Read-aloud recommendations?

Short version of this post: I’m looking for recommendations for books to read aloud that feature more character diversity and less wince-inducing prejudice than my longstanding favorite read-aloud books tend to have. (But I have more criteria than that; see below.)

Longer version follows.

I’m looking specifically for books that meet all of the following criteria:

  • In English.
  • Works unusually well aloud.
  • Novella length or longer. (That is, takes a minimum of two hours to read aloud; I’m looking for books to read in installments.)
  • You personally have read it aloud, ideally to adults, or heard it read aloud as an adult.
  • Not all of the most important characters are cis white human men and boys.
  • Isn’t particularly racist or sexist.

In addition, I would ideally prefer books that meet some or all of the following criteria:

  • Has an unusually appealing or poetic prose style.
  • Has some social-justice leanings.
  • Is not written by a cis white man.

Note: The “unusually well aloud” part is important—I’m not just asking about books that work okay aloud, I’m asking for books that work really well aloud. There are many excellent books that are not particularly good read-aloud books, but I’m not asking about those; I’m asking only about books that are really good for reading aloud.

(Books that you’ve heard as audiobooks with a voice cast and special effects aren’t quite what I’m looking for, but audiobooks with a single reader that worked especially well aloud might fit my criteria.)

I’m asking about this because I realized recently that most of my favorite books to read aloud were written by people who I presume to be white cis men, and most of them aren’t particularly feminist or anti-racist or otherwise social-justice-aware.

Specifically, the following have long been my favorite book-length works to read aloud. (Please don’t take my political criticisms here as indications that these books are bad or should be banned or anything, and please don’t start on the “product of their times” argument. I love these books; I just wish that more of them didn’t make me wince as I read them.)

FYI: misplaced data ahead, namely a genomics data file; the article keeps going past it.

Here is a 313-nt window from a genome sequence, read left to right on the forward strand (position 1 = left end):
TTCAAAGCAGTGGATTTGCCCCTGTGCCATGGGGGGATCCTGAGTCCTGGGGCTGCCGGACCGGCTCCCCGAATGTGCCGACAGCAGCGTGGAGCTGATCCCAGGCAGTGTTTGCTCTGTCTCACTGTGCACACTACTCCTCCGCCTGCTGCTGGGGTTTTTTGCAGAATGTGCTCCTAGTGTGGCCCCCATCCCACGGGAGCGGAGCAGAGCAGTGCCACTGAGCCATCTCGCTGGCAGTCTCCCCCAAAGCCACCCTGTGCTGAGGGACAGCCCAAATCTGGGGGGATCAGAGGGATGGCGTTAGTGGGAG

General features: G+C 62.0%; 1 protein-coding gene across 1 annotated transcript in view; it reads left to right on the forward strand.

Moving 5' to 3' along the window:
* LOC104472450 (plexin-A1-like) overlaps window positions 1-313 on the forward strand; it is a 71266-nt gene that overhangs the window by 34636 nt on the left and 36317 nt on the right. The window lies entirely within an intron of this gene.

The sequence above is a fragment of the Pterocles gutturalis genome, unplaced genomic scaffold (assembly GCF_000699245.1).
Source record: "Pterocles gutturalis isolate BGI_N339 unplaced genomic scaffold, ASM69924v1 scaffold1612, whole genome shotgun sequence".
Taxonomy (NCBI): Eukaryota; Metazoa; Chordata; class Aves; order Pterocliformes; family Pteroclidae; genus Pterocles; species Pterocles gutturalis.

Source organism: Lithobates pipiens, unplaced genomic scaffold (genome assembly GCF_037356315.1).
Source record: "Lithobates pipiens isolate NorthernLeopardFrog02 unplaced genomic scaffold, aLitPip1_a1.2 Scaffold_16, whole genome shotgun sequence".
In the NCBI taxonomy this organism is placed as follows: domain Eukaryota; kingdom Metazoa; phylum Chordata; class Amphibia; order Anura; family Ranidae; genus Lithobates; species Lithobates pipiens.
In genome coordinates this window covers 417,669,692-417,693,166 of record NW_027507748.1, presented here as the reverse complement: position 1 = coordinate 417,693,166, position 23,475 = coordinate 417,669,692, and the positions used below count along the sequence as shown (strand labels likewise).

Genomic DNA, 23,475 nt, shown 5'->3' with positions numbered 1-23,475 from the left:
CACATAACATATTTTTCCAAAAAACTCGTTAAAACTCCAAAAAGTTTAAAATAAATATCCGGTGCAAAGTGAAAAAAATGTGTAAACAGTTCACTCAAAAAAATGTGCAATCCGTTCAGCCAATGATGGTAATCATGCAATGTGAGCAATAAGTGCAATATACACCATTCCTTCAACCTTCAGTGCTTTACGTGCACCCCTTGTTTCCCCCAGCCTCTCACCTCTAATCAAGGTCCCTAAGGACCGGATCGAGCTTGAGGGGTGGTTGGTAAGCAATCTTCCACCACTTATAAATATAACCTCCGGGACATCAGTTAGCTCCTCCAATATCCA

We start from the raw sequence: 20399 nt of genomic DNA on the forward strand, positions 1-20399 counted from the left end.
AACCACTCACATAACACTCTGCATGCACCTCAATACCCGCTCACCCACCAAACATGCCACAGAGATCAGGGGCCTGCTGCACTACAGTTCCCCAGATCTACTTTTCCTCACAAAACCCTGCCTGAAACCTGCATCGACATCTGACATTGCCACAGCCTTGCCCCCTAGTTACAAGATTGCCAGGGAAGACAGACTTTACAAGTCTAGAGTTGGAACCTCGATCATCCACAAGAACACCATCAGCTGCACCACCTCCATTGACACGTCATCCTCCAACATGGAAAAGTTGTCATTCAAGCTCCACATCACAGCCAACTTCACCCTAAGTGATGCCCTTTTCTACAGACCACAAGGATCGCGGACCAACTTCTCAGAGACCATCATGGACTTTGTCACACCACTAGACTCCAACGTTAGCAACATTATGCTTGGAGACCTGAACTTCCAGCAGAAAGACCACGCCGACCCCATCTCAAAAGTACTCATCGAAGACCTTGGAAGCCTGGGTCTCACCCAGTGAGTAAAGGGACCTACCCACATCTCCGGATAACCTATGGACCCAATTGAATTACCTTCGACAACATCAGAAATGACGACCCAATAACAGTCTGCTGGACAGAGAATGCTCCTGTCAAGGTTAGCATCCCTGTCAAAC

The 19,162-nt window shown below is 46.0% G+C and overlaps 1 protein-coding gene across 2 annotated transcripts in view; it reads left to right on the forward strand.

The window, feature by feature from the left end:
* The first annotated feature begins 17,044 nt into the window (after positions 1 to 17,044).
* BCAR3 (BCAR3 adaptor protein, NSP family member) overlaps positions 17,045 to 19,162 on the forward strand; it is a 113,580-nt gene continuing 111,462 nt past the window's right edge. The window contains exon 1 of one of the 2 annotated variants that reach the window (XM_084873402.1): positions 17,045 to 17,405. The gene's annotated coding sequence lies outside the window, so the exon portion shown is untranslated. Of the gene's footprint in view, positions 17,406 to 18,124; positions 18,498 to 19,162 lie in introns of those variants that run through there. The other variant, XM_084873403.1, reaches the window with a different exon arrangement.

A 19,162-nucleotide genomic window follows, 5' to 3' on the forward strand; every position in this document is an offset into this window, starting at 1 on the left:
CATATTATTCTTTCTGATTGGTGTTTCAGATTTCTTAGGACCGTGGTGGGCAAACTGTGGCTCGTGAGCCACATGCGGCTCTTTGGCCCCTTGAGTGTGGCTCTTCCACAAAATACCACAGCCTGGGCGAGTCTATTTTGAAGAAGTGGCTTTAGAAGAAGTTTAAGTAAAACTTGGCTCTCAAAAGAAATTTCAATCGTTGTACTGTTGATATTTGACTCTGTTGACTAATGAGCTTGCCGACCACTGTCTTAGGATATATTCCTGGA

• The Last Unicorn, by Peter S. Beagle. This is an amazingly great read-aloud book (if listeners are in the right frame of mind to enjoy it), full of stunningly gorgeous language, and commentary on Story, and magic, and laugh-out-loud funny bits. And it has major and excellently portrayed female characters. But all of the characters are, presumably, by default, white; you could read some of them otherwise, but there would be no clear evidence in the book to support such a reading.
  • The Princess Bride, by William Goldman. Until recently, the last time I read this aloud was in college. It is a wonderful read-aloud book—but the second-to-last time I offered to read it to someone, they declined on the grounds that the only major female character’s primary attributes are beauty and lack of intelligence. I couldn’t disagree. And more generally, the book is very looksist, somewhat fatphobic, somewhat sexist, a bit racist, a bit ableist, etc. (And although there are more women in the book than in the movie, almost all of the main characters are men.) I just finished reading it aloud to Kam, and it was a lot of fun, but I also winced a lot as I read.
  • The Phantom Tollbooth, by Norton Juster. Thoroughly delightful, works excellently well aloud; but has a total of about four female characters in the whole book, none of whom have more than a few lines. Last time I read it aloud, at the listener’s request, I made the Mathemagician and Queen Azaz the Unabridged women, which worked pretty well. But even with those changes, it’s not exactly a paragon of diversity.